# How to find the wave function of the ground state in the case of a non-orthogonal basis set?

This question is a continuation of my previous question https://mathematica.stackexchange.com/q/281856/

I have the Gaussian basis set, this basis is non-orthogonal. In the case of non-orthogonal basis set to find min Energy I have to solve the next equation:

$$H\vec{\psi}=EB\vec{\psi}$$ where $$H$$ is a Hamiltonian matrix $$B$$ is a matrix of overlap integrals: $$B_{i,j}=\langle\psi_i|\psi_j\rangle.$$

Questions:

1. Do I understand correctly that, as in the case of orthogonal basis set, the wave function of the ground state has the following form? $$\psi_{gs}=\sum_i {c_i\psi_i}$$ where $$\psi_i$$ are the basis functions, $$c_i$$ are the ground state eigenvector components

2. The ground state energy ($$E_{min}$$) can now be calculated as follows? $$E_{gs}=\langle\psi_{gs}|H|\psi_{gs}\rangle$$ Those does the overlap integrals no longer participate in obtaining the ground state?

3. I would like to get the average of some operator, for example the square of the coordinate on the ground state functions:

$$\langle r^2\rangle=\langle\psi_{gs}|r^2|\psi_{gs}\rangle$$In this case, the overlap integrals also do not participate in this expression in any way?

After the equation is solved $$H\vec{\psi}=EB\vec{\psi}$$ there is a set of the eigenvalues and the set of the eigenvectors components, but these eigenvectors are not normalized yet. Let's take a look at eigenvector normalization with a particular example:

Let the basis consist of two functions $$\psi_1$$ and $$\psi_2$$, then $$\begin{pmatrix} B_{11} & B_{12}\\ B_{21}& B_{22} \end{pmatrix}$$ is the overlap integrals matrix. $$c_1$$, $$c_2$$ are the eigenvector components.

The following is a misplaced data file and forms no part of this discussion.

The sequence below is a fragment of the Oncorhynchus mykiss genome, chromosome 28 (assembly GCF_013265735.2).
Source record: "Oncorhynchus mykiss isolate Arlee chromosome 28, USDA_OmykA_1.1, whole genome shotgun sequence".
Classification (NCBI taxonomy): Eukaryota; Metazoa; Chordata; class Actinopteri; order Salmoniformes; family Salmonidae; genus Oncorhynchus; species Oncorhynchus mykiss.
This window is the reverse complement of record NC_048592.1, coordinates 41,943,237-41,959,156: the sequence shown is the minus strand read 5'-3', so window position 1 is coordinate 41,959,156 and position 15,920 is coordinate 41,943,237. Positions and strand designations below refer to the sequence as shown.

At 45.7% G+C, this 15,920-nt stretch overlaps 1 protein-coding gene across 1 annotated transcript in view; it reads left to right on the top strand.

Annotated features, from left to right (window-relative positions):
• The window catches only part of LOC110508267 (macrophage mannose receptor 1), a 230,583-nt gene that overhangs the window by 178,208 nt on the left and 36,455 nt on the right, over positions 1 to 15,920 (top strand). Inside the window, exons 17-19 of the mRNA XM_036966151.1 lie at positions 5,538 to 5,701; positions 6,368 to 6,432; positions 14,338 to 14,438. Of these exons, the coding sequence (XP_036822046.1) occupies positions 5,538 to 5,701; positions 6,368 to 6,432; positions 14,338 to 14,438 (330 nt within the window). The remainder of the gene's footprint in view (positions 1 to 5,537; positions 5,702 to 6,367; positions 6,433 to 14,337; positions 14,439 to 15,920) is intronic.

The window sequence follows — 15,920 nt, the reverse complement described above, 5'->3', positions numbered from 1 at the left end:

Then, in order to find the normalization coefficient, it is necessary to solve the following equation:

$$\begin{pmatrix} N*c_{1}^* & N*c_{2}^* \end{pmatrix} \begin{pmatrix} B_{11} & B_{12}\\ B_{21}& B_{22} \end{pmatrix} \begin{pmatrix} N*c_{1} \\ N*c_{2} \end{pmatrix}=1$$

After that it will be possible to write down normalized wave function (for example the wave function of ground state): $$\psi_{gs}=N(c_{1}\psi_1+c_{2}\psi_2)$$

• (1.) is actually answered in the thread linked (it serves for deriving the first equation in your question) Commented Apr 18, 2023 at 16:22
As long as your groundstate is normalized, which is not the same thing as $$\sum |c_i|^2=1$$, then everything you said is correct.
$$\langle \psi_{gs}|\psi_{gs}\rangle=1$$ Which can be written conveniently as $$\vec{c}_i^TB\vec{c}_i=1$$ or alternatively as $$\sum_{ij}c_j^*c_i\langle \psi_i|\psi_j\rangle$$ Which is the same thing - almost by the definition of the matrix $$B$$. Also be aware that for similar reasons, $$\langle \psi_{gs}|H|\psi_{gs}\rangle\neq|c_i|^2\langle\psi_i|H|\psi_i\rangle$$
• Thanks! Could you write how the ground state wavefunction needs to be normalized in this case? Since it's not the same as $∑|c_i|^2=1$ Commented Apr 18, 2023 at 15:59